October 24, 2022
Nurturing our natural health service
In 2019, I joined NHS Lothian as part of NHS Lothian Charity. The Charity’s mission is to enhance the lives and experiences of people who come into contact with the NHS. My mission is to achieve this through our Green Health programme, using our natural environment to improve health and wellbeing both for people and the planet.
‘Green’ healthcare is not a new concept, and the benefits of fresh air and contact with nature have long been intrinsically understood and experienced. You can see this from the landscaping of the grounds of the Astley Ainslie Hospital in the 1900s through to the biophilic design of the new Royal Hospital for Children and Young People. Many people have benefited from the opportunities to step outside of a busy hospital ward and take a deep breath. Over the past few years, this understanding and appreciation of connection with nature has deepened and sometimes this is now referred to as our natural health service.
My own story started when my daughter was born at the Royal Infirmary of Edinburgh. I spent a week wandering the woods of Little France Park adjacent to the hospital whilst we waited to go home. Each time I stepped outside I could feel my gaze stretching into the distance and a weight lifted off my shoulders. This led me to search out other people’s stories and understand their experiences of how that connection with nature helped them.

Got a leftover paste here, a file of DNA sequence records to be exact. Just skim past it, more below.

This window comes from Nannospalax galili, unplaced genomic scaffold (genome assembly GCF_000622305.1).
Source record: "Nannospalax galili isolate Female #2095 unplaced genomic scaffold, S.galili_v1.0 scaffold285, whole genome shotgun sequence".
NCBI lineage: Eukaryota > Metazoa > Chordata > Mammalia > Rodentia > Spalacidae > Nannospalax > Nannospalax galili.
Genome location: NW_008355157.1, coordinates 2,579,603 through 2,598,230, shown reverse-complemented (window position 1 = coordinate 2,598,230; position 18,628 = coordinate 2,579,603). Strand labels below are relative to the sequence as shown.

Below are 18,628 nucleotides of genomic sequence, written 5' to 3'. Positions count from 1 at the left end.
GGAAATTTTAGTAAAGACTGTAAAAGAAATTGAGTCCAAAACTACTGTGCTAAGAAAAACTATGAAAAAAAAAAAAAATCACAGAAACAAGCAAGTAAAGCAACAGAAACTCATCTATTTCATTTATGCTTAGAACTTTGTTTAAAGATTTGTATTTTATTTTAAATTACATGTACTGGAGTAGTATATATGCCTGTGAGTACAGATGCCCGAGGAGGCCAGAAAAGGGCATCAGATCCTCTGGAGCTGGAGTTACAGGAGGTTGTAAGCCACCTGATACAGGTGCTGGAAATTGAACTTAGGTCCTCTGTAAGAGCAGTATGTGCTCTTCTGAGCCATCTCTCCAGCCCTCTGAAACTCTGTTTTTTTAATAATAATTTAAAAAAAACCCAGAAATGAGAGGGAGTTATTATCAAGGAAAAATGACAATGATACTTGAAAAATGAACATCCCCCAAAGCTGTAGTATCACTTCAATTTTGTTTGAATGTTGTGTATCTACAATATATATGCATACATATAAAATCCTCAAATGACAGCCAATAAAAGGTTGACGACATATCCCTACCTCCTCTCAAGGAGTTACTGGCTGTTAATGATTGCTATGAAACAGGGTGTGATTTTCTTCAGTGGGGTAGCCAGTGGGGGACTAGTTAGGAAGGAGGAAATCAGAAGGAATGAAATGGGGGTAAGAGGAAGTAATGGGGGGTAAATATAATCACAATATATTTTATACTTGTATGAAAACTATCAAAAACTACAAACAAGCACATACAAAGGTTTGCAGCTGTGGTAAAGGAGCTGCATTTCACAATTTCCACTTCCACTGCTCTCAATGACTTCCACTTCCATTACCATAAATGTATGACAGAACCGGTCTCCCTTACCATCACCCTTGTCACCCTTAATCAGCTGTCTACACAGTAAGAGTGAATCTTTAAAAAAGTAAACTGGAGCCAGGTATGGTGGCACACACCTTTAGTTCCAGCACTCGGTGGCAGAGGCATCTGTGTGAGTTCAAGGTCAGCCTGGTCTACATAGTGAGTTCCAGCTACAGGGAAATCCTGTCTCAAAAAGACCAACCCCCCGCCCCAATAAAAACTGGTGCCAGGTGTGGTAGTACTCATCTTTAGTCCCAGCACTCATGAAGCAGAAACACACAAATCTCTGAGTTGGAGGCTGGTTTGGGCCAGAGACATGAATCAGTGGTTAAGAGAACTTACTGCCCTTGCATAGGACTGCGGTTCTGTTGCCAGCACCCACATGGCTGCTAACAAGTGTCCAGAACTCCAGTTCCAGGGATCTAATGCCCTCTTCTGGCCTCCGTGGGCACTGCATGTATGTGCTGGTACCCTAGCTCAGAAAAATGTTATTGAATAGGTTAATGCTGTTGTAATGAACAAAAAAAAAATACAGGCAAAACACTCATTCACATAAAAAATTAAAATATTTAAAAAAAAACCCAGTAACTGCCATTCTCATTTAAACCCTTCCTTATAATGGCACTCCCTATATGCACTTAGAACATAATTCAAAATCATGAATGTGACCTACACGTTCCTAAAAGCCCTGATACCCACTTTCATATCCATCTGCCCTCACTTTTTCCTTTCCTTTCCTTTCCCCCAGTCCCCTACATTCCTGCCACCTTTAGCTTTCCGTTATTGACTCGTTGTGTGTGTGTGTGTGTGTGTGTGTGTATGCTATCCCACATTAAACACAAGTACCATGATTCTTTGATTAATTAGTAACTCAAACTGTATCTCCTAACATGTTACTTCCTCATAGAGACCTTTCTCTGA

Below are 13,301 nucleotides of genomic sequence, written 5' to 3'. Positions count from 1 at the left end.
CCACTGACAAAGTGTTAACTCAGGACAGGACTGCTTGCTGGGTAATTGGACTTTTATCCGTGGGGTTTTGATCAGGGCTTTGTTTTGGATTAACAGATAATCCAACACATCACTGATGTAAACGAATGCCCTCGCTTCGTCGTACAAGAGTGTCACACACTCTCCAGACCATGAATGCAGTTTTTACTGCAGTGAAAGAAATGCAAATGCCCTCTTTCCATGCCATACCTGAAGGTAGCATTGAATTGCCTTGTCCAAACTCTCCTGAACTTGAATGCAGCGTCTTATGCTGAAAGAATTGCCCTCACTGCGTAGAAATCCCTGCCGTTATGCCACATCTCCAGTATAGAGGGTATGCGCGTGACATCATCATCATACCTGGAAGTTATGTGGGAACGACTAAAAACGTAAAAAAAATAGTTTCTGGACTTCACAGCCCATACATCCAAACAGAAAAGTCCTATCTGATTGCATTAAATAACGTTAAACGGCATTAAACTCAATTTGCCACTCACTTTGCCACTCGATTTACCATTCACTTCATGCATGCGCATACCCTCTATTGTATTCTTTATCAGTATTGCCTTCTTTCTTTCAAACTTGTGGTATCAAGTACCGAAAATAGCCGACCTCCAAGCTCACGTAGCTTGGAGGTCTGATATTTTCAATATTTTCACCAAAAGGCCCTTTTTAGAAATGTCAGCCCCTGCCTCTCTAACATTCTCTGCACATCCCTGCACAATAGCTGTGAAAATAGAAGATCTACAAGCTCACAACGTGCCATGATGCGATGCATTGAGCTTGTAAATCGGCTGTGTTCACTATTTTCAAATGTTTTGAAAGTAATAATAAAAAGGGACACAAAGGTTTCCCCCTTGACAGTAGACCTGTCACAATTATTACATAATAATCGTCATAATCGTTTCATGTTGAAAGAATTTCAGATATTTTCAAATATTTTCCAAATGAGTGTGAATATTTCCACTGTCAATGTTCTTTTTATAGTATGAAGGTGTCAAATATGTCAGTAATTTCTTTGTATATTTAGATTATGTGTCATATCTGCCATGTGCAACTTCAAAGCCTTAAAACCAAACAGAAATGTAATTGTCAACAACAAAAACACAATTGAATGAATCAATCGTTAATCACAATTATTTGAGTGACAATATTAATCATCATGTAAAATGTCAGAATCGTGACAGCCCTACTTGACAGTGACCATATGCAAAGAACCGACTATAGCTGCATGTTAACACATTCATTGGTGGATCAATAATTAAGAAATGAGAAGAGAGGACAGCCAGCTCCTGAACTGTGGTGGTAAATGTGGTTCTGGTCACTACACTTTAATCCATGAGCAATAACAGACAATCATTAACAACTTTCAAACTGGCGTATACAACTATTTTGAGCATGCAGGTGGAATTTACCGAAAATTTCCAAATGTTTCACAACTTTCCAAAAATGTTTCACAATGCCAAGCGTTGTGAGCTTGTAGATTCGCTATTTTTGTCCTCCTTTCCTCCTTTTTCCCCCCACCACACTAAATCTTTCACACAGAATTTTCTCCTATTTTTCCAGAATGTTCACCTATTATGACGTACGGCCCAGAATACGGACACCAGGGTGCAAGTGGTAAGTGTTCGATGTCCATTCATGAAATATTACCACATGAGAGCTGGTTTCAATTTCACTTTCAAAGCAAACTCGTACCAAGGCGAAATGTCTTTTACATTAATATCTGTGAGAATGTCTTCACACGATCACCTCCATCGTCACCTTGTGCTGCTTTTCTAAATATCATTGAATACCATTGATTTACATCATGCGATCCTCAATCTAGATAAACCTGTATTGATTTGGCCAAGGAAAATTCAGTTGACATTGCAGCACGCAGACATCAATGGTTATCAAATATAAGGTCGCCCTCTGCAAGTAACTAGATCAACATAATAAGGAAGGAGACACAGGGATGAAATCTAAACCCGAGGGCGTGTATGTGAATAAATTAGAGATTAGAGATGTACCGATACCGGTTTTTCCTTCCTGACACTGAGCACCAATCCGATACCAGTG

One striking example came from another patient at the Royal Infirmary. At just 23-years-old, Ria O’Hanlan found herself in hospital fighting for her life. The occupational therapy student went from experiencing back pain, to collapsing on the floor and being diagnosed with an aortic aneurism, her lungs filled with blood. She was placed in an induced coma and given antibiotics, which took some time to take effect. After coming out of the coma, and while lying in the Intensive Treatment Unit which has no natural light, Ria became disorientated. She had no sense of time, or even whether it was day or night. The game-changer came with a visit to the hospital garden, at the insistence of one of the nurses.
“At first I wasn’t keen on the idea because everyone in the ward was so busy, and I initially required a ventilator and nursing staff to help me,” she says. “But the garden was such a different environment. I was able to relax and switch off.
“Even just feeling the air, and the warmth of the sun, brought me back to myself and reminded me that I was not just a sick patient and that there was a world outside of the hospital.Ria O’Hanlan
“This made a world of difference”.
Ria’s story is powerful and motivating but it also hints at the challenges we face. She intuitively understood the barriers that the staff had to overcome to get her outdoors. On a busy ward with many competing demands, staff took the time to put Ria’s needs at the centre of her care, and they had the infrastructure in place to be able to do this. I am now working with staff and partners across NHS Lothian to make this a more common story.